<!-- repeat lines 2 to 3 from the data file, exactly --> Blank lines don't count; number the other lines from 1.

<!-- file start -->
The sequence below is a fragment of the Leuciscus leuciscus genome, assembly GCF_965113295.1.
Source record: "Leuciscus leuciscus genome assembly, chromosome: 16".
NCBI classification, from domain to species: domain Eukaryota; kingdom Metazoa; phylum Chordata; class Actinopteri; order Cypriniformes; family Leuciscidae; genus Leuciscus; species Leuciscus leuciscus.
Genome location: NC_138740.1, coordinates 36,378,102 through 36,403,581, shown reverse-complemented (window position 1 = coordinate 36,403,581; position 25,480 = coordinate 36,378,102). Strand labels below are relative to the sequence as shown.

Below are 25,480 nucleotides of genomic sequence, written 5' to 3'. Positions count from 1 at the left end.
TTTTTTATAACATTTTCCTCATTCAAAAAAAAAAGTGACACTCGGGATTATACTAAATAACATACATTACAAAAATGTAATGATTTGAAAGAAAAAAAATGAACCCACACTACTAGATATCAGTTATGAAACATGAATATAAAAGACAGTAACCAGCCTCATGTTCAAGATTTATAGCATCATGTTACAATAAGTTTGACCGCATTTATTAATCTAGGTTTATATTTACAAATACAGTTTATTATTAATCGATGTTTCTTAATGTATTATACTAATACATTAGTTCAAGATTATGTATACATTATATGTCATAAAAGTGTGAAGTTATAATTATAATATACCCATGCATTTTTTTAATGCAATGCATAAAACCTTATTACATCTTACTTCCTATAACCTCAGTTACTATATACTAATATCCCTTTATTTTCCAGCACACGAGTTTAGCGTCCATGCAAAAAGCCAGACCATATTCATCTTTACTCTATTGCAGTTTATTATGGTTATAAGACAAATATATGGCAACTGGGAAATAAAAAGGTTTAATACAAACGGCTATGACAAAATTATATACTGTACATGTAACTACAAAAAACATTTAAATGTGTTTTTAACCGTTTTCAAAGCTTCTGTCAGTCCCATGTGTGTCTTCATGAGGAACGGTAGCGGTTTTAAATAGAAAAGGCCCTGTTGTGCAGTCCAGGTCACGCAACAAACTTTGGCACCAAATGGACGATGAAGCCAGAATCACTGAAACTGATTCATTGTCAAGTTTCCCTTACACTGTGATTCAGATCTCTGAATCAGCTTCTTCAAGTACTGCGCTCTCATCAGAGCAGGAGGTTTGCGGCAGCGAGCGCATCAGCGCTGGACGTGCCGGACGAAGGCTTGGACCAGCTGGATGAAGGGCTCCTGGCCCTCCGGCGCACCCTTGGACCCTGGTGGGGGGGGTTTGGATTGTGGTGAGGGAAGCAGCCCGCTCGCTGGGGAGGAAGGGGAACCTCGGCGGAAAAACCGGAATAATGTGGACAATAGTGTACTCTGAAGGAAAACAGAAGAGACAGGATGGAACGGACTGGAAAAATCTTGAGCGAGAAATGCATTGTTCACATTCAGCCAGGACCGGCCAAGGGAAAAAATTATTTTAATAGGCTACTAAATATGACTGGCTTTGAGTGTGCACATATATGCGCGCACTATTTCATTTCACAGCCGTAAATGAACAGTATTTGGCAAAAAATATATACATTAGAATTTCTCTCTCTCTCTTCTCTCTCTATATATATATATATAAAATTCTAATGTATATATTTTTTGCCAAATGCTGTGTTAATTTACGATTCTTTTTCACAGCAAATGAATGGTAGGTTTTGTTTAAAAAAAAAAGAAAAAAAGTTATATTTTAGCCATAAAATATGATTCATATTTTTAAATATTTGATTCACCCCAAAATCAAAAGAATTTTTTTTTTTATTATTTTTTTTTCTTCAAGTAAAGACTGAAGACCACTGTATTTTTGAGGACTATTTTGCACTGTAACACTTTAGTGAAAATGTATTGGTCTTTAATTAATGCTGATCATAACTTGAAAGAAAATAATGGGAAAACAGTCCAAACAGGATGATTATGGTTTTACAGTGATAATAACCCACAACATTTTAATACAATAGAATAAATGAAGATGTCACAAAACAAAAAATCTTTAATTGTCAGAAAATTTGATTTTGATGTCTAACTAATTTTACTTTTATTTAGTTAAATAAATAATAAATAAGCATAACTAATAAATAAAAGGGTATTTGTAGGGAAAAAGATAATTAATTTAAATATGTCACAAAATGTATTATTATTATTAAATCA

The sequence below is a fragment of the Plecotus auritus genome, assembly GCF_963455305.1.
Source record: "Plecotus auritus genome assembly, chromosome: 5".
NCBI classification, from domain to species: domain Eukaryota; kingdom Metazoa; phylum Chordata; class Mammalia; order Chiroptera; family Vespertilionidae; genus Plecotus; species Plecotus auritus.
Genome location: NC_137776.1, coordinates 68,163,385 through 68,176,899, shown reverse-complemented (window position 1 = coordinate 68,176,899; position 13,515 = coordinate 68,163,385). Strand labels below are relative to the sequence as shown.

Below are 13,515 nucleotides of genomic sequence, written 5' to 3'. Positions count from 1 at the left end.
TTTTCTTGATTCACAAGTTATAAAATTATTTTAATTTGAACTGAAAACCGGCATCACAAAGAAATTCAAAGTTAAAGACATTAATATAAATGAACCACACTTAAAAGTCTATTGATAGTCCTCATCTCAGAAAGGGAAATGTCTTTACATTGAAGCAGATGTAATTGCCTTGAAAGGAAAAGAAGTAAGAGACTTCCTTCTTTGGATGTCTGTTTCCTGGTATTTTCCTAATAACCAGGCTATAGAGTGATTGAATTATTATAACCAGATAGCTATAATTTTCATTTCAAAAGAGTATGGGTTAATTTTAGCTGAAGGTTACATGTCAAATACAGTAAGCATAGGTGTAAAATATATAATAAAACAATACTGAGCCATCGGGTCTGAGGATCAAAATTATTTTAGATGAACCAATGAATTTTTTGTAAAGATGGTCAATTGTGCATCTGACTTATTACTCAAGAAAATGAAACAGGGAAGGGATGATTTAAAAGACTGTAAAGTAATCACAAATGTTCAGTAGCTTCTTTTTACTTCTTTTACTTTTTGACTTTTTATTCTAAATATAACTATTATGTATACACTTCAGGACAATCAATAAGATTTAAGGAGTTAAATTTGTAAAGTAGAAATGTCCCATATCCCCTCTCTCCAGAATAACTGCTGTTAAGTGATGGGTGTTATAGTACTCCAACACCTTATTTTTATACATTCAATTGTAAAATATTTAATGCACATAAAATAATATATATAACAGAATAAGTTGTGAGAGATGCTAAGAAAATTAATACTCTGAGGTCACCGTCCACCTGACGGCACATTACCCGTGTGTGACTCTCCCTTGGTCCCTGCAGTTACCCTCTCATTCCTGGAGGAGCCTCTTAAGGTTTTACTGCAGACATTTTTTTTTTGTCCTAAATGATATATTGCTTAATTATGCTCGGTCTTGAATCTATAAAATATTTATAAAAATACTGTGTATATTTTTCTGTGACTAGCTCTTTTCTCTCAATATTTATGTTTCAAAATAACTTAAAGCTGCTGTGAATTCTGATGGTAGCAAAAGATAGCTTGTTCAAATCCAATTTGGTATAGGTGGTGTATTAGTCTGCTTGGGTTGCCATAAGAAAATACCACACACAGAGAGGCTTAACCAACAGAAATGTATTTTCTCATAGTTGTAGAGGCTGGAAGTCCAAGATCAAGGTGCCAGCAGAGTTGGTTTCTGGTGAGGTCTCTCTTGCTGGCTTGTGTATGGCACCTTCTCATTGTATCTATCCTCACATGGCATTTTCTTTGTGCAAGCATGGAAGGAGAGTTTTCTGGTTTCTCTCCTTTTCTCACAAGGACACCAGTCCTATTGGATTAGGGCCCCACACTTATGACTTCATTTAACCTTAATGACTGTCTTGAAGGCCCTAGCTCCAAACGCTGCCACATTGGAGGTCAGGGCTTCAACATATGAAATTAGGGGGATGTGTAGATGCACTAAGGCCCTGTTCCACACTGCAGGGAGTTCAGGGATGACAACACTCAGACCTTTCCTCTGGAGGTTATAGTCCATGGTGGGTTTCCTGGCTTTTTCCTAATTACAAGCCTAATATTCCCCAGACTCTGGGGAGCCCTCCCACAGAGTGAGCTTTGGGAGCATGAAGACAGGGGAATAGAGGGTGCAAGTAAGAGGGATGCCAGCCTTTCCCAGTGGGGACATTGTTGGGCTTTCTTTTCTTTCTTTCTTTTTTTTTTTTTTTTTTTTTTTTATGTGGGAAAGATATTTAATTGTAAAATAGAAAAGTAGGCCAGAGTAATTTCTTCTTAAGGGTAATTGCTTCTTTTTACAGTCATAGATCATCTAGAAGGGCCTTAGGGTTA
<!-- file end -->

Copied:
Source record: "Leuciscus leuciscus genome assembly, chromosome: 16".
NCBI classification, from domain to species: domain Eukaryota; kingdom Metazoa; phylum Chordata; class Actinopteri; order Cypriniformes; family Leuciscidae; genus Leuciscus; species Leuciscus leuciscus.